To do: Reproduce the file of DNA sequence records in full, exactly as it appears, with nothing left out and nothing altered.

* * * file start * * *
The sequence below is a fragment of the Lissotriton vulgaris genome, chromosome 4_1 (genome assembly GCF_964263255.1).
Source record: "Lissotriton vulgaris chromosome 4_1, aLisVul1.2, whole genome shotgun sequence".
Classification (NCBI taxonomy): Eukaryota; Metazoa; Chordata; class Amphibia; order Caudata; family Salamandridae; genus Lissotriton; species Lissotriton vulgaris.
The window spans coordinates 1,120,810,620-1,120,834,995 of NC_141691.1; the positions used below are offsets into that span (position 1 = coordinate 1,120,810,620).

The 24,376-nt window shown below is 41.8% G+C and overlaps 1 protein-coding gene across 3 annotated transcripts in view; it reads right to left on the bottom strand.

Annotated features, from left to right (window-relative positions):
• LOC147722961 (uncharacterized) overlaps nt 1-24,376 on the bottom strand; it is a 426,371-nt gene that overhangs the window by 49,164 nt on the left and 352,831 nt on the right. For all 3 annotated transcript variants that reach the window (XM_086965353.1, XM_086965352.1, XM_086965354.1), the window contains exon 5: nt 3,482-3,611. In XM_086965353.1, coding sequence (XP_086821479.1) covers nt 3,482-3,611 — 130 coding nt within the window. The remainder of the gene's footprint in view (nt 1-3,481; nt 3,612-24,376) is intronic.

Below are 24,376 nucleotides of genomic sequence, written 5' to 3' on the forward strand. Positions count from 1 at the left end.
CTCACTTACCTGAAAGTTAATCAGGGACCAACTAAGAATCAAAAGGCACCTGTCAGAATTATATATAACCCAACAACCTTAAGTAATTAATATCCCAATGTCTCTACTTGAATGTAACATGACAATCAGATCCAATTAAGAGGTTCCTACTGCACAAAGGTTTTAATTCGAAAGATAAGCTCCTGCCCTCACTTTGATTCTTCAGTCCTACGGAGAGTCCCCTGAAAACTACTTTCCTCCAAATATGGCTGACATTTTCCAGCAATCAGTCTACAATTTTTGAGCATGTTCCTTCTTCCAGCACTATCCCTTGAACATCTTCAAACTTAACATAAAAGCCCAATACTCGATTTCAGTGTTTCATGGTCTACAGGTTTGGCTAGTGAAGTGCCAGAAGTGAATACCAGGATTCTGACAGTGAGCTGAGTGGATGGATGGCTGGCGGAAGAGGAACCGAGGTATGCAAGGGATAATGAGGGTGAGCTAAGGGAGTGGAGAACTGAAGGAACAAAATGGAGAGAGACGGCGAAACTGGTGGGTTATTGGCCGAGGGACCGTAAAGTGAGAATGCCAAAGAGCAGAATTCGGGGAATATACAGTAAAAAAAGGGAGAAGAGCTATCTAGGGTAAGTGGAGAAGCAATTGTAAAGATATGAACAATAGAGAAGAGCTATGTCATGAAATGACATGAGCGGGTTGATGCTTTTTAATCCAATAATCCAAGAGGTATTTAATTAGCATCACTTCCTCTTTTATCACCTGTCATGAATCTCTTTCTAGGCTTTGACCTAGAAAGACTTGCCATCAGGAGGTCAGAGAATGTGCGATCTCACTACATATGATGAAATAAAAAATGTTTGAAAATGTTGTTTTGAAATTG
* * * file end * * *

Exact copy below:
The sequence below is a fragment of the Lissotriton vulgaris genome, chromosome 4_1 (genome assembly GCF_964263255.1).
Source record: "Lissotriton vulgaris chromosome 4_1, aLisVul1.2, whole genome shotgun sequence".
Classification (NCBI taxonomy): Eukaryota; Metazoa; Chordata; class Amphibia; order Caudata; family Salamandridae; genus Lissotriton; species Lissotriton vulgaris.
The window spans coordinates 1,120,810,620-1,120,834,995 of NC_141691.1; the positions used below are offsets into that span (position 1 = coordinate 1,120,810,620).

The 24,376-nt window shown below is 41.8% G+C and overlaps 1 protein-coding gene across 3 annotated transcripts in view; it reads right to left on the bottom strand.

Annotated features, from left to right (window-relative positions):
• LOC147722961 (uncharacterized) overlaps nt 1-24,376 on the bottom strand; it is a 426,371-nt gene that overhangs the window by 49,164 nt on the left and 352,831 nt on the right. For all 3 annotated transcript variants that reach the window (XM_086965353.1, XM_086965352.1, XM_086965354.1), the window contains exon 5: nt 3,482-3,611. In XM_086965353.1, coding sequence (XP_086821479.1) covers nt 3,482-3,611 — 130 coding nt within the window. The remainder of the gene's footprint in view (nt 1-3,481; nt 3,612-24,376) is intronic.

Below are 24,376 nucleotides of genomic sequence, written 5' to 3' on the forward strand. Positions count from 1 at the left end.
CTCACTTACCTGAAAGTTAATCAGGGACCAACTAAGAATCAAAAGGCACCTGTCAGAATTATATATAACCCAACAACCTTAAGTAATTAATATCCCAATGTCTCTACTTGAATGTAACATGACAATCAGATCCAATTAAGAGGTTCCTACTGCACAAAGGTTTTAATTCGAAAGATAAGCTCCTGCCCTCACTTTGATTCTTCAGTCCTACGGAGAGTCCCCTGAAAACTACTTTCCTCCAAATATGGCTGACATTTTCCAGCAATCAGTCTACAATTTTTGAGCATGTTCCTTCTTCCAGCACTATCCCTTGAACATCTTCAAACTTAACATAAAAGCCCAATACTCGATTTCAGTGTTTCATGGTCTACAGGTTTGGCTAGTGAAGTGCCAGAAGTGAATACCAGGATTCTGACAGTGAGCTGAGTGGATGGATGGCTGGCGGAAGAGGAACCGAGGTATGCAAGGGATAATGAGGGTGAGCTAAGGGAGTGGAGAACTGAAGGAACAAAATGGAGAGAGACGGCGAAACTGGTGGGTTATTGGCCGAGGGACCGTAAAGTGAGAATGCCAAAGAGCAGAATTCGGGGAATATACAGTAAAAAAAGGGAGAAGAGCTATCTAGGGTAAGTGGAGAAGCAATTGTAAAGATATGAACAATAGAGAAGAGCTATGTCATGAAATGACATGAGCGGGTTGATGCTTTTTAATCCAATAATCCAAGAGGTATTTAATTAGCATCACTTCCTCTTTTATCACCTGTCATGAATCTCTTTCTAGGCTTTGACCTAGAAAGACTTGCCATCAGGAGGTCAGAGAATGTGCGATCTCACTACATATGATGAAATAAAAAATGTTTGAAAATGTTGTTTTGAAATTG